Joeri Van Mierlo
Prof. Dr. ir. Joeri Van Mierlo is a key player in the Electromobility scene. He is professor atthe Vrije Universiteit Brussels, one of the top universities in this field. He leads the MOBI – Mobility, Logistics and automotive technology research centre. He was visiting professor at Chalmers University of Technology, Sweden (2012). He is expert in the field of Electric and Hybrid vehicles (batteries, power converters, energy management simulations) as well as to the environmental and economical comparison of vehicles with different drive trains and fuels (LCA, TCO).
Prof. Van Mierlo was Vice-president of AVERE (2013-2019), the European Electric Vehicle Association (www.avere.org) and Vice-president (2015-2019) of its Belgian section AVERE-Belgium (http://avere-belgium.org). He chairs the EPE chapter “Hybrid and electric vehicles” (www.epe-association.org). He is an active member of EARPA (European Automotive Research Partner Association) and member of EGVIA (European Green Vehicle Initiative Association). He is active in Flanders Make.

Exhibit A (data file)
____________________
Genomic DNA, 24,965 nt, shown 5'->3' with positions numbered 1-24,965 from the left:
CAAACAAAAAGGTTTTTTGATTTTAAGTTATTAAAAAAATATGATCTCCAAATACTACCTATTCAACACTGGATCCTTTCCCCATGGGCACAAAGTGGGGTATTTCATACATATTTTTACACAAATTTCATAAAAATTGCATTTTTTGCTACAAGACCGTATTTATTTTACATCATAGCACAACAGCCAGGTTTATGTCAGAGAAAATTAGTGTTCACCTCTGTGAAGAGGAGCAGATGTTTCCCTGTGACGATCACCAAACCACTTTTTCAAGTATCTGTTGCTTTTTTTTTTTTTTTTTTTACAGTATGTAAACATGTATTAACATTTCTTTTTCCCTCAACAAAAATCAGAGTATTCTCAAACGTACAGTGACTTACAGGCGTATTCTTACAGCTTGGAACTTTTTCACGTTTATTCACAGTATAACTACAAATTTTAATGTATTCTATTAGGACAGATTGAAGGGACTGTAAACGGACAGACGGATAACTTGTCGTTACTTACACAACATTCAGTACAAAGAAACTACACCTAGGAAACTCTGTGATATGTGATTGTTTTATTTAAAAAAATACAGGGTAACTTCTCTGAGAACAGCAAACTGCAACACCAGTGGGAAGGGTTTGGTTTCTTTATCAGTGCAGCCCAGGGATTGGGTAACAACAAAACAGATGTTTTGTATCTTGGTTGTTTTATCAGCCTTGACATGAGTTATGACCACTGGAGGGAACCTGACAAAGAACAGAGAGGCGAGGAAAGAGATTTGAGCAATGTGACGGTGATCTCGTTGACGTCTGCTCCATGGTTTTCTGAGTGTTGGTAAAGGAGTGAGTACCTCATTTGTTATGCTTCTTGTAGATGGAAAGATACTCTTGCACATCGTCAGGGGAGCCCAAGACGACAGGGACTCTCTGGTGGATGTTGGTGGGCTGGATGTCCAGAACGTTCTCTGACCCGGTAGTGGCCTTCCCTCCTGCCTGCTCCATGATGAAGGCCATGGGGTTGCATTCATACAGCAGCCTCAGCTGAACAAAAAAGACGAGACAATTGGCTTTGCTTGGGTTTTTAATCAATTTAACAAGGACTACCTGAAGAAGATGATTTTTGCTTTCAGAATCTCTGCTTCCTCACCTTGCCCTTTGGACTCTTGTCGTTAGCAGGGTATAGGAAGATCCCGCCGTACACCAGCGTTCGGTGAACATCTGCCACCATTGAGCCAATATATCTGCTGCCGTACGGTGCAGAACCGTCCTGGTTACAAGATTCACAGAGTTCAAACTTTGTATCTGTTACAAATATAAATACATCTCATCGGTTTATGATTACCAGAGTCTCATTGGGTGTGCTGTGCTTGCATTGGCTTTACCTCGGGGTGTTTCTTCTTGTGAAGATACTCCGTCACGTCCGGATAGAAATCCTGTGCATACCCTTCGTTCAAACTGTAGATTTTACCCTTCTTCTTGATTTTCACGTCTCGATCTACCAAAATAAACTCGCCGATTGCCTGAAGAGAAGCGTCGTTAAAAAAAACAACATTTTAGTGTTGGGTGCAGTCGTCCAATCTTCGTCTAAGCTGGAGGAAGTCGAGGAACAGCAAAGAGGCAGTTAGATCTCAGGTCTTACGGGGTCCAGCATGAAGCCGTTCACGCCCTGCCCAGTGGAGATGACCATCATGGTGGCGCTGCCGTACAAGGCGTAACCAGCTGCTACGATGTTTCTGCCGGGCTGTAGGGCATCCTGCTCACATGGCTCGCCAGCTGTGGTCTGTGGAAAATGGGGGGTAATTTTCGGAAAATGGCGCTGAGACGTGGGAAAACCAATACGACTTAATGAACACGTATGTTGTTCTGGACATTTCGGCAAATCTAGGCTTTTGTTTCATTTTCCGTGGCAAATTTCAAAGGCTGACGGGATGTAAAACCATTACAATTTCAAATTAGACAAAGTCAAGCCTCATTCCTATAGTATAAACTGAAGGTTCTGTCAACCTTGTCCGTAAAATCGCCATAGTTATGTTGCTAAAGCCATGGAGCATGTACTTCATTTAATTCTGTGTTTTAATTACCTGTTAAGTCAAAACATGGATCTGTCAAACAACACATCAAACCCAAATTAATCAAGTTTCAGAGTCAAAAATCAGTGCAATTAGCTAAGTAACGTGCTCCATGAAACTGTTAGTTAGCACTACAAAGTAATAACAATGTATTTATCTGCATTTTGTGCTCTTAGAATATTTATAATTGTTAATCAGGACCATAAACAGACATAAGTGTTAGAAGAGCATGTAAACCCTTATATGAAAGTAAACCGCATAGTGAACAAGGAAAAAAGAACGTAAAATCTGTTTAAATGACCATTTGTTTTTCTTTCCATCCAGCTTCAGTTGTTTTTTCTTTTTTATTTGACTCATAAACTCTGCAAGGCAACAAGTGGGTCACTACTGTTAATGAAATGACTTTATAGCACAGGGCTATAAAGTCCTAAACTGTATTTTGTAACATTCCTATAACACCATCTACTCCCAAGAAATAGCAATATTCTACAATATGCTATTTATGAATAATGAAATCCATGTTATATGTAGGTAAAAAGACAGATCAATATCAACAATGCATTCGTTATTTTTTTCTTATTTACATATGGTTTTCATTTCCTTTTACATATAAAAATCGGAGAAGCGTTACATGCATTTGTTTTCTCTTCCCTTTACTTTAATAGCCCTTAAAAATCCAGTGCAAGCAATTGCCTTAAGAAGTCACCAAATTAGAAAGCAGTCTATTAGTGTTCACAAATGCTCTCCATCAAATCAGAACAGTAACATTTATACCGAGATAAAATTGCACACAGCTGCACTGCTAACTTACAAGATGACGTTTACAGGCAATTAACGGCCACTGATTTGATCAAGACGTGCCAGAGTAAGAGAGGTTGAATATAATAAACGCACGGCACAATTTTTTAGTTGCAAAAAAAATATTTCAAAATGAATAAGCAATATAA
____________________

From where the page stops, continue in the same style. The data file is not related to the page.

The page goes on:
He is IEEE Senior Member and member of IEEE Power Electronics Society (PELS), IEEE Vehicular Technology Society (VTS) and IEEE Transportation Electrification Community.He is editor in chief of the World Electric Vehicle Journal and the author of more than 500 scientific publications.
Prof.dr. Jorgen D'Hondt is Chairperson of the European Committee for Future Accelerators (ECFA).
With my research I try to unravel the mysteries of the quantum scale of nature using gigantic particle colliders, like the Large Hadron Collider at CERN. Through creative scientific thinking and innovative technologies, we seek to discover new insights in the origin, evolution and content of the universe. In 2012 we have discovered a new particle which could be the cornerstone of our understanding of the universe and was quoted "breakthrough of the year 2012" by Science Magazine. Beyond this milestone in my career, as well as in the career of many of my colleagues, numerous challenges are awaiting. Our theory of particle physics is not perfect and should be extended to reach a "theory of everything", a dream pursued already by Albert Einstein.